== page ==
The body’s concerns were that the takeover would have an unfair impact on Xbox’s biggest rival in the industry – PlayStation.
Earlier reports had suggested that things were looking positive towards the CMA allowing the deal, but that’s evidently not been the case. In the accompanying press release, the CMA said, “The final decision to prevent the deal comes after Microsoft’s proposed solution failed to effectively address the concerns in the cloud gaming sector, outlined in the Competition and Markets Authority’s (CMA) provisional findings published in February.
Microsoft entered into a $68.7 billion deal to buy Activision, one of the most popular video games publishers in the world, in January 2022. The CMA launched an in-depth review of the deal in September 2022, and in February 2023 provisionally found that the merger could make Microsoft even stronger in cloud gaming, stifling competition in this growing market.”
The CMA also outlined some of what it considered the shortcomings of Microsoft’s proposal, stating:
It did not sufficiently cover different cloud gaming service business models, including multigame subscription services.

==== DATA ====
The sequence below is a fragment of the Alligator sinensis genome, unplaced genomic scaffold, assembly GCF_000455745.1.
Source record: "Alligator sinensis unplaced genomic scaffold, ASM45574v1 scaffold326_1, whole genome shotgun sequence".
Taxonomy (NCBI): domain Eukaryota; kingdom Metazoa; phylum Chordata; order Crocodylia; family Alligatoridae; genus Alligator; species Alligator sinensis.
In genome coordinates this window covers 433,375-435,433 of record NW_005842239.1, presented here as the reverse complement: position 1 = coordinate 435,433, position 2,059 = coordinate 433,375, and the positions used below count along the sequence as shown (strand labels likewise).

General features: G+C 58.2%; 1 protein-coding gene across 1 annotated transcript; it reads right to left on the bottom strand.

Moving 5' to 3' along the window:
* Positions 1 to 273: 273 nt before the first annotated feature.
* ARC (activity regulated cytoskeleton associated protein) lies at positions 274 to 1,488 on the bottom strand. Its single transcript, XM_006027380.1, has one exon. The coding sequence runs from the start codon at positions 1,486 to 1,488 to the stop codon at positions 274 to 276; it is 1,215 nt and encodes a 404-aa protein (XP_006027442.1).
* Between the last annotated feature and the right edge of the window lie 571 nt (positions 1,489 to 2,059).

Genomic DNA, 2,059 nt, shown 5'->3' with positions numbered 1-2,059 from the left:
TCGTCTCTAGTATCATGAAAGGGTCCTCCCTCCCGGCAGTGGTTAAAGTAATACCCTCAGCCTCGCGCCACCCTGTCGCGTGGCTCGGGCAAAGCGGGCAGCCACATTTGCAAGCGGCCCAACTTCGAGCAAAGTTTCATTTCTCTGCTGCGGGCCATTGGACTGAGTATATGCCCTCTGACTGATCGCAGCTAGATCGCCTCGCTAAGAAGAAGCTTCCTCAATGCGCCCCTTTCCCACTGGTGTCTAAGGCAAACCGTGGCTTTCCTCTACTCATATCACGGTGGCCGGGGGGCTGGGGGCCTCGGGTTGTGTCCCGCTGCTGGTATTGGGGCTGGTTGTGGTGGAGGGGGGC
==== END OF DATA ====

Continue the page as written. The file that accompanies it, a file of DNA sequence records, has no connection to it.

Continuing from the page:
It was not sufficiently open to providers who might wish to offer versions of games on PC operating systems other than Windows.
It would standardise the terms and conditions on which games are available, as opposed to them being determined by the dynamism and creativity of competition in the market, as would be expected in the absence of the merger.
“We remain fully committed to this acquisition and will appeal,” Microsoft president Brad Smith has reportedly said in response to the decision. “The CMA’s decision rejects a pragmatic path to address competition concerns and discourages technology innovation and investment in the United Kingdom.
“We have already signed contracts to make Activision Blizzard’s popular games available on 150m more devices, and we remain committed to reinforcing these agreements through regulatory remedies. We’re especially disappointed that after lengthy deliberations, this decision appears to reflect a flawed understanding of this market and the way the relevant cloud technology actually works.”
Update: Activision Blizzard has also now issued a statement on the decision, promising to appeal the decision alongside Microsoft, with current CEO Bobby Kotick saying, “Today, the Competition and Markets Authority (CMA), a regulatory agency in the UK, decided not to approve our merger with Microsoft. This isn’t the news we wanted – but it is far from the final word on this deal.
“Alongside Microsoft, we can and will contest this decision, and we’ve already begun the work to appeal to the UK Competition Appeals Tribunal. We’re confident in our case because the facts are on our side: this deal is good for competition.”